Another pair of shoes to buy? Is it really worth it? Yes. Effective training yields superior results. Safe training yields fewer training injuries. The logic is inescapable. For as little as $40 for a pair of old-school Chuck Taylor's or as much as $170 for the state of the art Adidas shoe, you can have the right shoe for the right job. The right shoe is important for performance and safety, and for as little as half the cost of a premium running shoe, you can look and lift like a pro.

Solid sole design and micro-adjustable arch support make today’s economy lifting shoe perform on par with more expensive, stylish, and sought after premier shoes but the old standbys still work.

Top Left - Adidas Adistar ($170).

Top Right – Inzer Pillar ($115).

Center Left – Werksan lifting shoe ($99).

Center Right –. VS Athletics lifting shoe ($50).

Bottom – The most economical choice, the Converse Chuck Taylor® All Star ($40)


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 Post subject:
PostPosted: Fri Mar 21, 2008 4:04 pm 
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Chuck Taylors don't come in my size. If you have big feet you're SOL.


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PostPosted: Fri Mar 21, 2008 4:05 pm 
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10 and a half or 11 thats so funny I seen people at the gym wearing chuck taylors awhile ago I thought wow what a dork or moron or cheap skate didnt know they were good for ya ....you can get them anywhere?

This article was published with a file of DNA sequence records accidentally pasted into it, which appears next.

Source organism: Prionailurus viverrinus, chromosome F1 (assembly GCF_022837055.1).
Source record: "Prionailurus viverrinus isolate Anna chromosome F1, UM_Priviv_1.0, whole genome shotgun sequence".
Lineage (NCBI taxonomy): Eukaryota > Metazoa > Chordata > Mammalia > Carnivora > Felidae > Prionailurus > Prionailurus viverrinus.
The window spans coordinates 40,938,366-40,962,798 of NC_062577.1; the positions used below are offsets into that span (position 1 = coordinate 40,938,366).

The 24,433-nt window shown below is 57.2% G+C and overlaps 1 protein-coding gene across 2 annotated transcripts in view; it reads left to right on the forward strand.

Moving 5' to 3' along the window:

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 Post subject:
PostPosted: Fri Mar 21, 2008 5:28 pm 
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Hey Coreless, just a stupid question, but did you consider googling Chuck Tayor shoes Outlets? If you do, you will find footlocker and similar stores carry them.
Tim


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 Post subject:
PostPosted: Mon Mar 24, 2008 8:21 am 
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actually im not a google slut haha so i didn't realise that. I guess if I have any other questions I'll just ask google haha. Also not referring to you as a google slut but I know a lot of people use that search engine haha


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 Post subject:
PostPosted: Mon Mar 24, 2008 8:22 am 
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also i wanted people opinions on the shoes who i kinda know? Ya know not some website promotting them lol